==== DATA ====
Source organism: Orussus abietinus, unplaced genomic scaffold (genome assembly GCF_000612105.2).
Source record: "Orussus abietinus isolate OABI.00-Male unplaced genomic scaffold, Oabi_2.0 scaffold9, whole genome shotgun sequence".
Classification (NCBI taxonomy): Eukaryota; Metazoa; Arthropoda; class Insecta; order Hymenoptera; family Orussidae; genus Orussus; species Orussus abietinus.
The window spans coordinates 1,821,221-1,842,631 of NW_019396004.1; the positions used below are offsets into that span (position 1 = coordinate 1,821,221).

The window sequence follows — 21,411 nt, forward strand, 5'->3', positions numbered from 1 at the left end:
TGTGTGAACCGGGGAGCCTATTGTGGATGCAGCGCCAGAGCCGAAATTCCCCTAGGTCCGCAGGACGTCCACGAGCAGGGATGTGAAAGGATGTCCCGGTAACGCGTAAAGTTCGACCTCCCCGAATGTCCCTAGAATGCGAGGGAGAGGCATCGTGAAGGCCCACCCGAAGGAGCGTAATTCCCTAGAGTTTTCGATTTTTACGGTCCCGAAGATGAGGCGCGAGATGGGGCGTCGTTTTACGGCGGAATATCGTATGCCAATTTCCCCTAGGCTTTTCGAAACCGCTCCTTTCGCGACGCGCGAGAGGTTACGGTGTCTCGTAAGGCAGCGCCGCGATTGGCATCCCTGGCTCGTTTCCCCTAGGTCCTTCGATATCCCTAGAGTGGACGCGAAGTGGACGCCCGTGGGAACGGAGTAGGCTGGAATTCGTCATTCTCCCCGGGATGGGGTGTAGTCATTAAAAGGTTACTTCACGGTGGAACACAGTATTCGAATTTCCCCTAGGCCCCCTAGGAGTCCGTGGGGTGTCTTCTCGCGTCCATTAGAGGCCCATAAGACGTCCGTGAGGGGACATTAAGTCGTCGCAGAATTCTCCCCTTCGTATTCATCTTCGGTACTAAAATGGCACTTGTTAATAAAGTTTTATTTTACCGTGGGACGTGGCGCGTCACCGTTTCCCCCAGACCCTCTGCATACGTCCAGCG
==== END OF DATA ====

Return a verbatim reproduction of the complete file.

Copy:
Source organism: Orussus abietinus, unplaced genomic scaffold (genome assembly GCF_000612105.2).
Source record: "Orussus abietinus isolate OABI.00-Male unplaced genomic scaffold, Oabi_2.0 scaffold9, whole genome shotgun sequence".
Classification (NCBI taxonomy): Eukaryota; Metazoa; Arthropoda; class Insecta; order Hymenoptera; family Orussidae; genus Orussus; species Orussus abietinus.
The window spans coordinates 1,821,221-1,842,631 of NW_019396004.1; the positions used below are offsets into that span (position 1 = coordinate 1,821,221).

The window sequence follows — 21,411 nt, forward strand, 5'->3', positions numbered from 1 at the left end:
TGTGTGAACCGGGGAGCCTATTGTGGATGCAGCGCCAGAGCCGAAATTCCCCTAGGTCCGCAGGACGTCCACGAGCAGGGATGTGAAAGGATGTCCCGGTAACGCGTAAAGTTCGACCTCCCCGAATGTCCCTAGAATGCGAGGGAGAGGCATCGTGAAGGCCCACCCGAAGGAGCGTAATTCCCTAGAGTTTTCGATTTTTACGGTCCCGAAGATGAGGCGCGAGATGGGGCGTCGTTTTACGGCGGAATATCGTATGCCAATTTCCCCTAGGCTTTTCGAAACCGCTCCTTTCGCGACGCGCGAGAGGTTACGGTGTCTCGTAAGGCAGCGCCGCGATTGGCATCCCTGGCTCGTTTCCCCTAGGTCCTTCGATATCCCTAGAGTGGACGCGAAGTGGACGCCCGTGGGAACGGAGTAGGCTGGAATTCGTCATTCTCCCCGGGATGGGGTGTAGTCATTAAAAGGTTACTTCACGGTGGAACACAGTATTCGAATTTCCCCTAGGCCCCCTAGGAGTCCGTGGGGTGTCTTCTCGCGTCCATTAGAGGCCCATAAGACGTCCGTGAGGGGACATTAAGTCGTCGCAGAATTCTCCCCTTCGTATTCATCTTCGGTACTAAAATGGCACTTGTTAATAAAGTTTTATTTTACCGTGGGACGTGGCGCGTCACCGTTTCCCCCAGACCCTCTGCATACGTCCAGCG